Howard County Fair to begin 8-day run Animals, rides, fun among attractions

August 13, 1993|By Rona Hirsch | Rona Hirsch,Contributing Writer

The Howard County Fair, celebrating farm animals, produce and crafts, returns tomorrow to West Friendship for its 48th season, offering swine and insect races, baby beauty contests and a peak at animal ancestry.

Fair organizers estimate that -- depending on the weather -- 100,000 people may visit the fairgrounds over the eight-day run.

"Attendance varies with weather," said fair board vice president James R. Moxley III. "Last year it rained five days. We don't count heads, but attendance was definitely down. It was cold and wet."

Amid the fair's traditional attractions is a new exhibit offering visitors a chance to trace the heritage of domesticated animals.

The Catoctin Mountain Zoo Park of Thurmont will set up a continuing educational exhibit and petting zoo that includes a "Touch Me Tent."

The tent will house about 50 animals, including the South American tortoise, South American llama, Barbados sheep, African pygmie goat, miniature donkey and ball python.

"These are just to show ancestry of domestic animals," said the zoo volunteers coordinator, N. Carole Brown of Union Bridge. "We want to teach that these animals can be your friends. And also that when you touch these animals, you're reaching across 10,000 years.

"The animals -- goats, pigs, sheep and cattle -- are [typical] domestic animals seen at fairs because farmers have domesticated them over 10,000 years. But they are usually from Middle East countries."

Wooden signs will be placed by the farm animal stalls to signal visitors to the family connections between these exotic animals and the average beast of burden.

They will read: "Visit my ancestors at the Touch Me Tent." Signs in the Touch Me Tent -- "Visit my relatives in the sheep barns" -- will alert viewers to descendants in the livestock barns.

The "Taming of the Wild" signs will explain differences between beef and dairy cows, in addition to the map showing the origins of the ancestral breed of goats, sheep, pigs and cattle.

Pet names explored

There also will be a sign explaining the animal connection to the pet names and expressions used by humans such as "mother hen," "bullish," "Italian Stallion" and "you boor."

Another addition is the midway provided by Deggeller Attractions, the same people behind the midway at the Maryland State Fair. It will offer at least 15 rides and about 25 games.

But for the truly adventurous, the races and contests are the place to be.

Back by popular demand, Porkchop Downs returns to West Friendship.

Bob Hale of Bob Hale Pig Racing Stables Inc. of Missouri will bring his stable of Yorkshires, black and white spotted, black and white belted and Vietnamese pot-bellied pigs to compete in the fast and furious daily pig races.

In the "oh-so-cute" competition, the East Coast Miniature Horse Club Show will feature about 20 miniatures from the state and Virginia competing in the obstacle, over-fences and driving [carts] categories.

In this egalitarian fair, even the lowly annelid gets a chance to strut his stuff.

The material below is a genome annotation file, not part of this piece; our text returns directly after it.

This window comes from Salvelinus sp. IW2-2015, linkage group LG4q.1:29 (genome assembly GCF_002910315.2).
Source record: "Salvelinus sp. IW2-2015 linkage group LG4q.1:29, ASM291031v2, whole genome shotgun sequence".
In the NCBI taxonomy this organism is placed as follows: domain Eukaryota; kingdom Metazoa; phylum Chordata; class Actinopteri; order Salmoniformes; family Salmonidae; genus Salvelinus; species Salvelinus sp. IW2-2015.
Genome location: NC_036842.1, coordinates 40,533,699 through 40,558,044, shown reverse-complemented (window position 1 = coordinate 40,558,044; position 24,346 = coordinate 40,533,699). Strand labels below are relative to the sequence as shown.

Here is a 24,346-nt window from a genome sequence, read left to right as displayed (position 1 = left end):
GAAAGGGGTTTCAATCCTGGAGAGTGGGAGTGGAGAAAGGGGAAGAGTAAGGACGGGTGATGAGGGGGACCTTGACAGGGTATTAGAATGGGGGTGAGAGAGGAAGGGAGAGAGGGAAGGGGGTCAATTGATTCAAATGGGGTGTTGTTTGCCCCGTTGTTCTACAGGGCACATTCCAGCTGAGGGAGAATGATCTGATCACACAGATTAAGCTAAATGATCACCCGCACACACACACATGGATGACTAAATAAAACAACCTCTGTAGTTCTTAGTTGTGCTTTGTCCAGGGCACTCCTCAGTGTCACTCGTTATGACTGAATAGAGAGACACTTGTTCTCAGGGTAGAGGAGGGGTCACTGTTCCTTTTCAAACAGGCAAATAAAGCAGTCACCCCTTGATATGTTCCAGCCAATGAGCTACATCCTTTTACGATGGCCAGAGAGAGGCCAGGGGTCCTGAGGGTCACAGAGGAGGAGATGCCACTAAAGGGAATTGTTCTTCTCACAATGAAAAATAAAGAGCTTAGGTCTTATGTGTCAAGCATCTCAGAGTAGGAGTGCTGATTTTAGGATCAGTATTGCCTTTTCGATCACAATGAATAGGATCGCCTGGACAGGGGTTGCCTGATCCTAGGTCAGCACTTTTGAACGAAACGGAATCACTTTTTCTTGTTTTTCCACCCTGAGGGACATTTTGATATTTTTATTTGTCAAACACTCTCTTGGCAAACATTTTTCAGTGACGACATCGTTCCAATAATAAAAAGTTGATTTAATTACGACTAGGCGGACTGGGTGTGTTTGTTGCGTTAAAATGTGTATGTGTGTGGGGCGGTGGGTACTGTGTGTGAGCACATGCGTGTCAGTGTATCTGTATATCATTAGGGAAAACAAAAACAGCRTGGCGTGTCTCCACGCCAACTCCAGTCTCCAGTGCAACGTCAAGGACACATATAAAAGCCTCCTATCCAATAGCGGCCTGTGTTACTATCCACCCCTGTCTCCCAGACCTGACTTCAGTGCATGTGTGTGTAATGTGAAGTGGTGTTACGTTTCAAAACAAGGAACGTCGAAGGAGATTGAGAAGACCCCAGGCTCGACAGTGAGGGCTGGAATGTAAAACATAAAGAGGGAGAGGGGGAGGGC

The 4-H Clover Colossal International Worm Race event on Aug. 21 for 6- and 7-year-olds offers one open class for any youngster with something creepy to exhibit.

The three categories are Slimies: earthworms, night crawlers and slugs; Fuzzies: caterpillars and woolly bears; and Pedes: centipedes and millipedes.

In the all-human competition, the Farm Queen Contest on Sunday will give one of five county teens the opportunity to be a LTC spokeswoman for agriculture at civic affairs.

Contestants include three representatives from Mount Airy -- Rebecca Reinhardt, 16; Joella Russell, 17; and Angie Johnson, 17. Also competing are Michelle Bennett, 16, of Clarksville and Stephanie Musick, 17, of Highland.

The queen also will compete in the Maryland State Fair next month for the title of Maryland Farm Queen.

Farm Queen gets prizes

But glory is not the only reward. All contestants receive monetary prizes and jewelry. The Farm Queen also walks away with a tiara created by Littman Jewelers of Westminster and a silver tray.

Royal watchers may notice the new crown that has entered the competition. Created and donated by Groomes Jewelers in Ellicott City, the crowning achievement will be passed from queen to queen.

For the much younger generation, the annual Baby Contest and Miniature Parade returns on Aug. 21. County infants and toddlers under 3 will be divided into walking and nonwalking categories.

The nonwalkers will be pushed in decorated strollers. "Judging is based on originality and attractiveness of the decorated unit," Mr. Moxley said.

The event has apparently been around for a while. "I was in it," the 33-year-old fair board vice president said. "But I don't remember it."

His 7-month-old son, James R. Moxley IV, will continue the family tradition by competing in the hotly contested nonwalking event.

Fair visitors seeking fame and fortune may enter the Variety and Talent Show on Thursday.

L Prizes will be awarded in the children and adult categories.

"The three- to five-minute acts are usually vocal and instrumental," said fair board secretary and treasurer Doris Donaldson of Woodbine.

"But you can get up and do whatever you want -- if it's family entertainment."

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